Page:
Leadership Replay: A Community Company

Jerry Schill's organization really is family -- but the way he sees it, his responsibility goes past business hours.

EDITOR'S NOTE: Jerry Schill was a 2011 Leadership Award recipient.

Jerry Schill never intended to be a snow removal professional. For his money, he was willing to just offer snow removal as a side service to landscaping at Schill Grounds Management in Sheffield Village, Ohio.

"I guess we've always dabbled in it, ever since we started up in 1993," he says. "It used to be a necessary evil for us. I understood the magnitude of what it could be but I didn't really give it the attention it deserved. I was focused on landscaping. People couldn't throw money at us fast enough for that."

Then, one fateful season about 10 years ago, Jerry connected with other professionals, including John Allin, just checking into an opportunity to make snow removal a bigger part of his operation. He learned how the service could turn from a necessary evil to an incredible profit source.

"We started seeing the possibilities," he says. "It was a chance we took to find out about this. We're college-educated guys. Anytime there's an opportunity to grow your own unique ability, we're going to jump on that. We're going to get out of our people what we put into them."

And he had put a lot into his people. As president of the company, he leads with a focus on learning and personal growth both on the job and in the outside community.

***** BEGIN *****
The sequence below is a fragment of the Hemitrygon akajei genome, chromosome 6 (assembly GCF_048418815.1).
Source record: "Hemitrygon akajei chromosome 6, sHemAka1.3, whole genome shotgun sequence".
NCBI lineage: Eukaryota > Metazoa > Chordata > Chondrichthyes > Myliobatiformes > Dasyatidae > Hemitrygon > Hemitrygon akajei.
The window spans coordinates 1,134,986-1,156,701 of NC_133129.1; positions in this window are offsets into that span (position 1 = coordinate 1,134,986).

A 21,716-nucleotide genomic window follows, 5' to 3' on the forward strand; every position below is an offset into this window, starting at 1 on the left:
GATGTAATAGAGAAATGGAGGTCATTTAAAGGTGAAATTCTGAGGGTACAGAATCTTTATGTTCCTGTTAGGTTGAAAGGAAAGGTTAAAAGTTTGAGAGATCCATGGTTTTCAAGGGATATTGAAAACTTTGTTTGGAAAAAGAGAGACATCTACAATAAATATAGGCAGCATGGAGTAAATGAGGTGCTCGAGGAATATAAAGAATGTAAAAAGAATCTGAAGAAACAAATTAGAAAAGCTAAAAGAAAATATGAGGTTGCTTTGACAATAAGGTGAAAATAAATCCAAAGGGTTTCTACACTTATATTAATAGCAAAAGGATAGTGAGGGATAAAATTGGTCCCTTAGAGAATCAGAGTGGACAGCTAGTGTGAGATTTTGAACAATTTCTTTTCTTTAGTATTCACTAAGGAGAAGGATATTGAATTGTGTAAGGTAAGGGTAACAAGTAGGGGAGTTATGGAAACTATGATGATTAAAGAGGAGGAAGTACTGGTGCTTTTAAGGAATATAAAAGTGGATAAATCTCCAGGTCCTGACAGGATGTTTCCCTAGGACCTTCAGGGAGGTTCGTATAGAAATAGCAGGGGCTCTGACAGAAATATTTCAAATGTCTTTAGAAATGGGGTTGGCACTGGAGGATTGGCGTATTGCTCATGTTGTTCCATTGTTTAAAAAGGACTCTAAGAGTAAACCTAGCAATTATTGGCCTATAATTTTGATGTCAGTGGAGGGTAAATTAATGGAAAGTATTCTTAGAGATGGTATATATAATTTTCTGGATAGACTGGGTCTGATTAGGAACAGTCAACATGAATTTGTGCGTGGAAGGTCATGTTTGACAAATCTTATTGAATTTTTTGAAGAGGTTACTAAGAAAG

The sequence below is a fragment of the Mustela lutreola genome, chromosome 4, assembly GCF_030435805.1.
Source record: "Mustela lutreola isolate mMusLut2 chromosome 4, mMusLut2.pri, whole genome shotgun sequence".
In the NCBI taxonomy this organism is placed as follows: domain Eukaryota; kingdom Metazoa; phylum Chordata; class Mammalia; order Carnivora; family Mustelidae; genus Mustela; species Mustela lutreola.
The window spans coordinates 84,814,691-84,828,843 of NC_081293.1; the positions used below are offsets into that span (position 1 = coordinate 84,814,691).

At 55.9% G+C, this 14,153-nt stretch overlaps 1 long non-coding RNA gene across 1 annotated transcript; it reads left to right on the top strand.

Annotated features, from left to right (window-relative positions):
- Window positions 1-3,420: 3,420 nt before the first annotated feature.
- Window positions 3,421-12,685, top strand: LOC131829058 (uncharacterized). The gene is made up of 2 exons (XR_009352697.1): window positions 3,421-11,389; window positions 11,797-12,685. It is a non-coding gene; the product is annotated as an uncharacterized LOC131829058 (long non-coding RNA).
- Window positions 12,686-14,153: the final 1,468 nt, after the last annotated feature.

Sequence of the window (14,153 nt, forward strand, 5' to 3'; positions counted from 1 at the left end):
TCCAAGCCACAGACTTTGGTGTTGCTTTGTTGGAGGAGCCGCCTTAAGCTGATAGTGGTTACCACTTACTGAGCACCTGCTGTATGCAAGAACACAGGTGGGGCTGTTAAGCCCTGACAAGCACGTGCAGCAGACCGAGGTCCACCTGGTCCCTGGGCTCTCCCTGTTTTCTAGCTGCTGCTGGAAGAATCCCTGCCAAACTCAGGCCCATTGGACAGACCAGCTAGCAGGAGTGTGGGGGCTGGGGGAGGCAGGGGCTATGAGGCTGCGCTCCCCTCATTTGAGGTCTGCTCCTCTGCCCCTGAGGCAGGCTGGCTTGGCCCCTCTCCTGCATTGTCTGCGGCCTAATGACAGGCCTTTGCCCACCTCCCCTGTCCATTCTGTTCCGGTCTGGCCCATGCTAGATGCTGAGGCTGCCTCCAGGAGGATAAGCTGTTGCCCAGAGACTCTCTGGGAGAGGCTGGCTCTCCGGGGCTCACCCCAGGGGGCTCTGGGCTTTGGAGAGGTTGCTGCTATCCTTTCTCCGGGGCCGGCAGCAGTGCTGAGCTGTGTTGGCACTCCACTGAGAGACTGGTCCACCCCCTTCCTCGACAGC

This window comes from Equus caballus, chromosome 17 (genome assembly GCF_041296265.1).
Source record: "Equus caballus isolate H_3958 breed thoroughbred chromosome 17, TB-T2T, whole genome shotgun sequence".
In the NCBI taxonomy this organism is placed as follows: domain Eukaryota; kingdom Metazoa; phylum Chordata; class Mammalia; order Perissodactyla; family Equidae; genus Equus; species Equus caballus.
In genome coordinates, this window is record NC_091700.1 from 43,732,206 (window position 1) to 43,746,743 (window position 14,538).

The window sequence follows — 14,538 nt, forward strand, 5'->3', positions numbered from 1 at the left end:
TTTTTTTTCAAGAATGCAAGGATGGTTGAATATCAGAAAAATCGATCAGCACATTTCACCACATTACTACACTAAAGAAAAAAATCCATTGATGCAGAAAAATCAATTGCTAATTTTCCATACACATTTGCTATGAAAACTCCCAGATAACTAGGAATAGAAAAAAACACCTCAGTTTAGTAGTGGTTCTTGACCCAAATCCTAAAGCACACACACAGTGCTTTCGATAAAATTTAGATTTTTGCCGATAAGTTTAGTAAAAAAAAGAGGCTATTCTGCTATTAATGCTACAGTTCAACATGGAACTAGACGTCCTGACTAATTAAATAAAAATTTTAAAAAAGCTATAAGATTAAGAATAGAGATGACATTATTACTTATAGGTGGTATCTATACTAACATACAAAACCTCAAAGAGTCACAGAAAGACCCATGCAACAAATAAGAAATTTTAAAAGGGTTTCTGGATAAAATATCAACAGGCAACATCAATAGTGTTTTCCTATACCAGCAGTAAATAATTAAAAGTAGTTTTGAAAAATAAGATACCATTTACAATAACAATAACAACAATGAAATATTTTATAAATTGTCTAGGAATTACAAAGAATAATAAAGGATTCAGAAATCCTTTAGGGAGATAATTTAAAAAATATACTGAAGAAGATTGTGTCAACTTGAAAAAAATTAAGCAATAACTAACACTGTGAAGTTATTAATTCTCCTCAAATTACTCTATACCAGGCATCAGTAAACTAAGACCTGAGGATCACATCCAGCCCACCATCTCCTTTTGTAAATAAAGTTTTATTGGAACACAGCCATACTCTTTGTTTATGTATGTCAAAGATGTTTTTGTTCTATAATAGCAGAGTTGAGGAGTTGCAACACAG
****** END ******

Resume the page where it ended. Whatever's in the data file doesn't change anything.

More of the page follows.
"He's got a great vision, a great ability to look out into the future and not just live in today," says his younger brother Jim, vice president of the company. "It's one of the reasons we've been successful and been able to grow in both the maintenance and snow divisions. We put the right people in place to grow and manage and be self-motivated to handle issues. We're hands-on owners, but we try not to do our guys' jobs."

Like a lot of professionals in the industry, Jerry sort of fell into maintenance just by following his business instincts to where it made the most sense to him. Unlike some of those professionals, property maintenance was not where he looked first. After graduating college with a business degree, he looked around for the perfect job. He had started out with a bent toward the chemical industry and found a job there, but he just couldn't find work he was passionate about. He and one of his brothers started talking about a landscaping company, just as something to make money.

"I wish I had some cool story to tell, but no," he says. "We got involved because we liked tinkering and building stuff and we'd always had a passion for the outdoors. We had that entrepreneurial spirit, so it just happened."

The company started up in 1993, a product of two brothers. In 1998, another brother came on and became part owner. Currently, Jerry and Jim help run the commercial side of the company, while Joe runs the residential component. With most of the brothers involved, it seems like keeping the family involved is part of the company's ethic passed down by the elder Schills.